How to Make a Floorcloth
How To Make Floorcloths
Hand-painted floorcloths are a great alternative to area rugs. Not only are they economical and simple to make, they’re also a perfect combination of beauty and practicality. Custom canvas floorcloths allow you to create designs in any size and color to match both your home and your budget.
Floorcloths add warmth to cold floors and won’t collect dust or dust mites like piled rugs and carpeting. Plus, they can stand up to years of heavy traffic and will wipe clean with a damp mop. Floorcloths have a thick clear finish applied over several coats of paint, which strengthens the surface, yet keeps it flexible.
The same basic steps are used in every project: 1. Prepare the canvas. 2. Paint the floorcloth. 3. Seal the finished piece. The essential supplies are inexpensive and easy to find at paint, craft and hardware stores. You probably already have many of the things you’ll need in your basement or garage.
Before you begin, set up a work space where you can leave the floorcloth to dry undisturbed for several hours. This space should be dust-free, well-lit and well-ventilated. To allow paint fumes to dissipate, plan to leave windows open, or consider choosing an area in a garage or outbuilding. A card table works well for small projects, though you may need to use 8-foot tables or the floor for larger floorcloths. Cover your work area with plastic and tape the edges down to prevent it from slipping.
Step 1: Purchase a prepared blank canvas which has already been shrunk, primed and hemmed with carefully mitered corners. The canvas should be heavy weight- at least 18 oz./sq.yd. (called #8) or, for larger rugs, 24 oz./sq.yd. (#4). Canvasworks has several standard small floorcloth sizes and will make any size you need as a custom order.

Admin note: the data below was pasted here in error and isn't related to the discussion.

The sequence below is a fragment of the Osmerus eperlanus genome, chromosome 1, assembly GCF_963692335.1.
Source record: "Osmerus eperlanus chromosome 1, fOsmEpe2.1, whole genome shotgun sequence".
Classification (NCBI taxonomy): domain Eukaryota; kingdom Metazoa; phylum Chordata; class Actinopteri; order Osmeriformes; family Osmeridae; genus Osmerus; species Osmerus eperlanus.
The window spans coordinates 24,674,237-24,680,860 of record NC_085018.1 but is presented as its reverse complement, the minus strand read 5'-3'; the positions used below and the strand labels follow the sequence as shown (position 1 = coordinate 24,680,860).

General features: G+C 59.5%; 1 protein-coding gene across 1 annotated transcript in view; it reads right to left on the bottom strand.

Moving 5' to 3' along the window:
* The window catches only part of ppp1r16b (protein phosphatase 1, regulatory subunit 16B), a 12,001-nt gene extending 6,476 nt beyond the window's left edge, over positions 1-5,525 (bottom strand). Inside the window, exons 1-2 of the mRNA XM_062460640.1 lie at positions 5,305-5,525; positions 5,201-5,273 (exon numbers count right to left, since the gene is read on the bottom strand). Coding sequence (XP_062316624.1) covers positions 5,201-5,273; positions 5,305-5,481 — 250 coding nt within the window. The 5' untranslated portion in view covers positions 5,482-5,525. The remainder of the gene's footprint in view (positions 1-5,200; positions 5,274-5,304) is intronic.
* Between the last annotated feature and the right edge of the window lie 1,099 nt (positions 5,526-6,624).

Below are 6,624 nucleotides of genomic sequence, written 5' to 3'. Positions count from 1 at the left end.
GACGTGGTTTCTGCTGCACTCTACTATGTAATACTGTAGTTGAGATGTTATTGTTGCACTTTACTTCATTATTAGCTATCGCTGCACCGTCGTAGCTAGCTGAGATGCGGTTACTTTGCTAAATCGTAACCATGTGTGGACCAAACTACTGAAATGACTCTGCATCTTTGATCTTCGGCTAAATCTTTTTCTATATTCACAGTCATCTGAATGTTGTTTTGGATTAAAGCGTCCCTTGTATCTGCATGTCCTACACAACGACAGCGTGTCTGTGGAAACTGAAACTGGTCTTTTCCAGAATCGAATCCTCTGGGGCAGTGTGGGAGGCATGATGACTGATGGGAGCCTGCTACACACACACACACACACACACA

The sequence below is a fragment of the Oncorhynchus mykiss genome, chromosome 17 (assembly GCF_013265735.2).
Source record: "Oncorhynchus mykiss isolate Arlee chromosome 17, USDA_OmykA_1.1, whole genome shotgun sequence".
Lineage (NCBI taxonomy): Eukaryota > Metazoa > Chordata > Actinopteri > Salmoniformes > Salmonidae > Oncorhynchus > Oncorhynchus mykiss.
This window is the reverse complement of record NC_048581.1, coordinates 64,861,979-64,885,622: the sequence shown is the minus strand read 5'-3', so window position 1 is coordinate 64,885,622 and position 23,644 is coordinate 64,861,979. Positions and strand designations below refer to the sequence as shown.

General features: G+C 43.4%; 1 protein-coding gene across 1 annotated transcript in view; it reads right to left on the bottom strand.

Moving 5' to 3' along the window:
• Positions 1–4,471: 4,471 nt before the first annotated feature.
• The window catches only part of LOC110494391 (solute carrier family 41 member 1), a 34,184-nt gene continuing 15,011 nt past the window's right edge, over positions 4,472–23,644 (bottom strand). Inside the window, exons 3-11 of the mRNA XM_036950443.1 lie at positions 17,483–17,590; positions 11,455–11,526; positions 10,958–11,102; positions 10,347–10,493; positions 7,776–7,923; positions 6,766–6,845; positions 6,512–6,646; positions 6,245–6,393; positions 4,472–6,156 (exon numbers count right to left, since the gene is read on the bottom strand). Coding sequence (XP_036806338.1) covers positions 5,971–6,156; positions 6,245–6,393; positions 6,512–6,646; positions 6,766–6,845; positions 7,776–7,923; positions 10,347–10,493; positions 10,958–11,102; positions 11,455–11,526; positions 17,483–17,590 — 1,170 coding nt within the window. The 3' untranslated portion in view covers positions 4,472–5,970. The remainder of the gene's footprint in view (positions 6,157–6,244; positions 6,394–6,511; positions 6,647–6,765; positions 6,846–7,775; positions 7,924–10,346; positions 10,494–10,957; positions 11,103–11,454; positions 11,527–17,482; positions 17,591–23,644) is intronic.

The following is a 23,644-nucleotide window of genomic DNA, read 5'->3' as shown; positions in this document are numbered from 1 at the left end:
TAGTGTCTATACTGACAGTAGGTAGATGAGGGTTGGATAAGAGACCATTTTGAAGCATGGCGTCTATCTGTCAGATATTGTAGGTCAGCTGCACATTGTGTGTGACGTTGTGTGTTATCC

Step 2: Remove the floorcloth from its packaging and unroll it, unpainted side up. Iron the entire floorcloth to ensure crisp, flat edges and square corners.
Step 3: Paint the hem. A painted hem prevents fraying and gives your floorcloth a continuous painted edge. The paint also stiffens the canvas and locks in the stitches on the hem. Use the same paint color you chose for your base coats in Step 4.
Lay the floorcloth with the back (and hem) facing up. Slide an index card under the hem at one of the corners. Using a 1-inch paintbrush, paint the hem, sliding the index card along underneath the hem to prevent painting the back of the floorcloth.
When you’ve painted all the way around the hem, let it dry for at least three hours before turning over the floorcloth.
Step 4: Use top quality paints (order Canvasworks Best Paints Tutorial for 25 minutes of all the nitty-gritty on paints). Apply the base coats. Apply two base coats of paint to your floorcloth to stiffen the canvas and ensure an even application of the paint you will use for the design. To save yourself a step, use one of the colors in the design as a base coat. Think about the best sequence of paint colors, then use the first (usually the background color) as the base coat color.
When the hem is completely dry, turn over the floorcloth. With a lint remover, lift off all pieces of lint, dust and stray threads of canvas from the front of the floorcloth. Use a 2-inch brush to paint the entire surface of the floorcloth. Allow the floorcloth to dry overnight. Apply a second coat, keeping the brush strokes smooth and even, and again allow the cloth to dry overnight.
Step 5: Paint the design. Consider using stencils, stamps or a computer- generated design to produce uniform patterns that can be easily reproduced. And plan your design in advance, so your big decisions (and mistakes) are made on paper. The time spent perfecting a design is worth every minute, as it will make you more confident and relaxed when you paint the floorcloth.